Interesting. It is always good to gain new information. Could you please give some links or information on these groups? Thank you in advance.
I said I know, conservative Prespyterians that still call themselves "puritan". We are not allowed to post other forum links on Oc.net. but there is an infamous conservative Calvinistic & Reformed board called "the puritan board"
. It is a mixture of conservative Calvinists from different denominations. Reformed Baptist, Southern Baptist, Low church Anglican, Prespyterian, Dutch Reformed, Congregational, Evangelical Free, and some independant Calvinistic Fundementalist type churches.
They have a rule that only those who agree with Calvinism are allowed to post on that board. Everyone else can only read what they say, but they can't respond. But I personally know people that call themself "Puritan". You will just have to meet different kinds of American conservative Protestants. Eventially you will find some.
Then we will have to agree to disagree. Would you please give some historical references for the Congregationalists and are they the same as the Congregationalist churches of today?
I shouldn't have to give internet historical references. I learned this stuff in history class in middle school, and high school. I also learned it from reading various books.
The Puritans that came to America didn't vanish into thin air.
This book will give you a short history of Congregationalism as well as a host of other groups.http://www.amazon.com/exec/obidos/tg/detail/-/0687069831
Also if you buy a few Church history books, then you will see a connection.....especially in regards to American church history.
Well, I know of the phrase "Protestant work ethic" which was coined by the German sociologist Max Weber. He wrote a book on it that was published in 1905
I looked your "cliche" as you called it up and it is equated with Weber's idea.
I always knew it as "the Puritan work ethic". Sometimes people confuse the Pilgrims with the Puritans, they do overlap, but in middleschool my history teacher mentioned their "Work Ethic".......the more you work, the less time you have to sin.
But the work ethic stereotype comes from the Reformed tradition of Protestantism. I maybe wrong, but I think Rome use to call the Lutherians "Protestants" while calling the Geneva camp "Reformed".
Now she calls them all by the name "Protestant". But the Work Ethic stereotype would stem from the Reformed Tradition.....not the Lutherian one. And as we all know, the Puritans were "Reformed" in doctrine.
I know of Harvard and Yale (though one source of information says that it was founded by "Congregationalists" rather then "Puritans". You appear to think that they are the same, but there seems to be some difference of opinion.) I beg your pardon, "HBCU"? Would you please post what those letters mean?
The Pilgrims were eventually absorbed by the Puritans, but both the Pilgrims and a good portion of the Puritans were "Congregationalist" in Church Government.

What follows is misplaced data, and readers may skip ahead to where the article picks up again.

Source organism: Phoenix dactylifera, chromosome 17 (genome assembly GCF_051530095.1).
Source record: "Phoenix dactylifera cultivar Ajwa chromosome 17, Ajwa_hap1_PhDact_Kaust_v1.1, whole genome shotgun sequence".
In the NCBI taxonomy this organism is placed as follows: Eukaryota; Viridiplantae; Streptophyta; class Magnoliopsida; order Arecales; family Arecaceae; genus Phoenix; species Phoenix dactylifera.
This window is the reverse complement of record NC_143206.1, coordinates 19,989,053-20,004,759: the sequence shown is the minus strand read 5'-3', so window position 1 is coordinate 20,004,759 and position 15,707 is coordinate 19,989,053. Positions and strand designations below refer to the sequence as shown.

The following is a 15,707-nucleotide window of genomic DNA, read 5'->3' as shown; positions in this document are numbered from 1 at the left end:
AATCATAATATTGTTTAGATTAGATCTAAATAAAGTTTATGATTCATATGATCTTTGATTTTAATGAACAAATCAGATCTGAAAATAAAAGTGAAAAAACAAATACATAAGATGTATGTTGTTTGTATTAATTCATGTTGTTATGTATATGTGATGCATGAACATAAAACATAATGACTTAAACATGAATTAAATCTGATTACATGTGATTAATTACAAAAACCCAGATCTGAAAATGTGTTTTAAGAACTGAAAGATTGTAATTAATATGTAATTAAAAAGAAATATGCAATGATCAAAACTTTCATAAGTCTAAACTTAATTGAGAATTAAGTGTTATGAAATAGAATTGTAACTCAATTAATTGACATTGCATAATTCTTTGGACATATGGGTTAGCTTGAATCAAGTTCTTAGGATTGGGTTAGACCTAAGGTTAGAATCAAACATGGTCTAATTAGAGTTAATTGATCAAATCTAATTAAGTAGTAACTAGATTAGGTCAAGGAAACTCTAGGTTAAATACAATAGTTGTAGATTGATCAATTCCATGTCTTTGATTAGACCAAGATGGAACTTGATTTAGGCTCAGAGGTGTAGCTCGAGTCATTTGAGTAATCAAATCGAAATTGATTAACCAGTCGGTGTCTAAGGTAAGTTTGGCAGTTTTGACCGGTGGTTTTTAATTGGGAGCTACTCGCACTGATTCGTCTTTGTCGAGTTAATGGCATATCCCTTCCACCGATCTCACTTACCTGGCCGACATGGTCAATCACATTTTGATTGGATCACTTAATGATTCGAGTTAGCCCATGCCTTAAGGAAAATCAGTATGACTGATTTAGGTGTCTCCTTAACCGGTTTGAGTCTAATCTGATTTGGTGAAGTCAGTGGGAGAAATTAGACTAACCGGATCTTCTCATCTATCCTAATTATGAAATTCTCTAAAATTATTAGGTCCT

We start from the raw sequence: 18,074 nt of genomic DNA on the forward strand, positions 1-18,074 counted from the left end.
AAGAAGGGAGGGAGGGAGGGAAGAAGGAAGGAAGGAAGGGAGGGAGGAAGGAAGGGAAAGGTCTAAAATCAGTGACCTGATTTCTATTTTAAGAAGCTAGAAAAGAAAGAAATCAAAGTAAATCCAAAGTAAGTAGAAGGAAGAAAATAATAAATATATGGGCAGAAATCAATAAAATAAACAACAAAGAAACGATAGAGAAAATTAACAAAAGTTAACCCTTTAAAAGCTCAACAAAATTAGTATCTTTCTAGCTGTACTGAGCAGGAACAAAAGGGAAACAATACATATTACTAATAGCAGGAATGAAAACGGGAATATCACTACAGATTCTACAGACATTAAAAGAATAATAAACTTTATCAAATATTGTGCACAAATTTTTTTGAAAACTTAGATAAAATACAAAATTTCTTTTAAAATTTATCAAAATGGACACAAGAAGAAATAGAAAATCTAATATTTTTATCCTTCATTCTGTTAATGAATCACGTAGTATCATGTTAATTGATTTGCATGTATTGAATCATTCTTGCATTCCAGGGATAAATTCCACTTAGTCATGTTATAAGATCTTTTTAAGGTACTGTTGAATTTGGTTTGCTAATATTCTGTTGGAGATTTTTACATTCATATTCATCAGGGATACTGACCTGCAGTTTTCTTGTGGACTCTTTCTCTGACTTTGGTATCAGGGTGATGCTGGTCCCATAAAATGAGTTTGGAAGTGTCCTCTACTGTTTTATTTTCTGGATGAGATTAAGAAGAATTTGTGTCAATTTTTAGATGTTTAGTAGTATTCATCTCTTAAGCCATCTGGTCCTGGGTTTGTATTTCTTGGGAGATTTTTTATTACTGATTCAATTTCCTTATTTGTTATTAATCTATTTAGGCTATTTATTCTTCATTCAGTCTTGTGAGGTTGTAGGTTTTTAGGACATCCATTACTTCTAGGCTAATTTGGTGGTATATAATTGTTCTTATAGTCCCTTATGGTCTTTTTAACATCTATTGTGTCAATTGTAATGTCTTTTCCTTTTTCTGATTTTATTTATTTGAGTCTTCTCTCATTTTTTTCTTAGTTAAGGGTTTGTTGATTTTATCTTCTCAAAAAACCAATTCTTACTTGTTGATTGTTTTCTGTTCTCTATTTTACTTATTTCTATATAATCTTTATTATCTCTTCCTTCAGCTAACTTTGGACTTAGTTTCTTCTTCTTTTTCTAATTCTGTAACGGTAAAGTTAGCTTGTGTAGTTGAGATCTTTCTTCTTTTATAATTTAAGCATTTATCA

The other batch of Puritans were Prespyterian in Church government and they hooked up with the Church of Scotland. And this is why the Prespyterian denomination is seen as the "Church of Scotland" today.
And this is why I keep saying "Congregationalist, Prespyterian, and low church Anglican".....not to mention the "Baptists" for they too were heavily influenced by the Puritan Congregationalists & their close cousins the English Separatists.....which is what the Pilgrims were....they were English Separatists....but anyway.
HBCU means "Historic Black Colleges & Universities". Some of the New England Puritans (Congregationalists) were also Abolitionists.
My Mother school was started by them "Hampton University". Hampton University sent the founder of my school to Alabama to start what is now "Tuskegee University".
But they started a whole bunch of HBCU's...like Howard....ect.
You have asserted that there is a "Puritan Influence" on the American Revolution, but you have not provided any sources or documentation to back this up. Would you please provide some support for this claim. What people or movements in the time leading up to the American Revolution are you thinking of when you write this, please? Also, the phrase "No king but Christ" was not, from all of my reading, a rallying cry of the American Colonists. I have found a reference to a biography of a Donald Cargill with that title for example (Scots and during the reign of Charles II apparently). But no reference to the American Colonies and the politics and economics that were motivating forces for the Revolution.
Some of these for people to look up were the Navigation Acts:
The Stamp Act: http://www.ushistory.org/declaration/related/stampact.htm
What are termed the "Coercive Acts"
You've asserted this before. On what evidence and documentation do you base this claim please? Have you read the Declaration of Independence which lays out the reasons for seeking to be a separate nation?
There were alot of things that influenced them. You had the first great awakening that was an influence, You had King George's Lineancy with the Canadian French Roman Catholics, that was a major influence....especially in New England.
And yes I read the declaration of independence. The Puritan mindset always wanted independence from the English King.
Do you really think the Puritans had amnesia? Do you think they forgot what happened in the British civil war?
Another influence were the works by early Puritans that gave them the "BIBLICAL" right to revolt against a "tyrannical king"!
This is a website that lists some of the books that influenced the founding fathers of this great Nation of ours.
Some of the links don't work anymore, but most of them should work.http://home.wi.rr.com/rickgardiner/primarysources.htm